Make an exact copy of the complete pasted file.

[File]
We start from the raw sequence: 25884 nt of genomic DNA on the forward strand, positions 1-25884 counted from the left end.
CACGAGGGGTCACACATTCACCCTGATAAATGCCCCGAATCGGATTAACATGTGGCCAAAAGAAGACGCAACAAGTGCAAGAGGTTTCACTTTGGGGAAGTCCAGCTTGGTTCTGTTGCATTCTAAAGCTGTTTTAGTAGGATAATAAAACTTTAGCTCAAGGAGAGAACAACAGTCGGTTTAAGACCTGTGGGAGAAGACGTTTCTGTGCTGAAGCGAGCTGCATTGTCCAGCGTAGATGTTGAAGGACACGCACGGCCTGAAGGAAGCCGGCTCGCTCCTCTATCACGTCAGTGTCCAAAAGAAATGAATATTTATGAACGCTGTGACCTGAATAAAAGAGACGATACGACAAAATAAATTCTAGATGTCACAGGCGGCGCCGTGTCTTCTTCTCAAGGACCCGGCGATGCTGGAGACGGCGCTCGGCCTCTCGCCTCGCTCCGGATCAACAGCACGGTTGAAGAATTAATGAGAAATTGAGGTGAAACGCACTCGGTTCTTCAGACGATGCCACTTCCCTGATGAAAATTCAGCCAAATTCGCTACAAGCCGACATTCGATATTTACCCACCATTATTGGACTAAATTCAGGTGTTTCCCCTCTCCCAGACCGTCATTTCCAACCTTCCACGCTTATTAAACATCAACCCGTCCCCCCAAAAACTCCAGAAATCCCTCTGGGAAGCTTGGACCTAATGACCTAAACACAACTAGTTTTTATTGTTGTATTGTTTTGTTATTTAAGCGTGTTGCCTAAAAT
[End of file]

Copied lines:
We start from the raw sequence: 25884 nt of genomic DNA on the forward strand, positions 1-25884 counted from the left end.
CACGAGGGGTCACACATTCACCCTGATAAATGCCCCGAATCGGATTAACATGTGGCCAAAAGAAGACGCAACAAGTGCAAGAGGTTTCACTTTGGGGAAGTCCAGCTTGGTTCTGTTGCATTCTAAAGCTGTTTTAGTAGGATAATAAAACTTTAGCTCAAGGAGAGAACAACAGTCGGTTTAAGACCTGTGGGAGAAGACGTTTCTGTGCTGAAGCGAGCTGCATTGTCCAGCGTAGATGTTGAAGGACACGCACGGCCTGAAGGAAGCCGGCTCGCTCCTCTATCACGTCAGTGTCCAAAAGAAATGAATATTTATGAACGCTGTGACCTGAATAAAAGAGACGATACGACAAAATAAATTCTAGATGTCACAGGCGGCGCCGTGTCTTCTTCTCAAGGACCCGGCGATGCTGGAGACGGCGCTCGGCCTCTCGCCTCGCTCCGGATCAACAGCACGGTTGAAGAATTAATGAGAAATTGAGGTGAAACGCACTCGGTTCTTCAGACGATGCCACTTCCCTGATGAAAATTCAGCCAAATTCGCTACAAGCCGACATTCGATATTTACCCACCATTATTGGACTAAATTCAGGTGTTTCCCCTCTCCCAGACCGTCATTTCCAACCTTCCACGCTTATTAAACATCAACCCGTCCCCCCAAAAACTCCAGAAATCCCTCTGGGAAGCTTGGACCTAATGACCTAAACACAACTAGTTTTTATTGTTGTATTGTTTTGTTATTTAAGCGTGTTGCCTAAAAT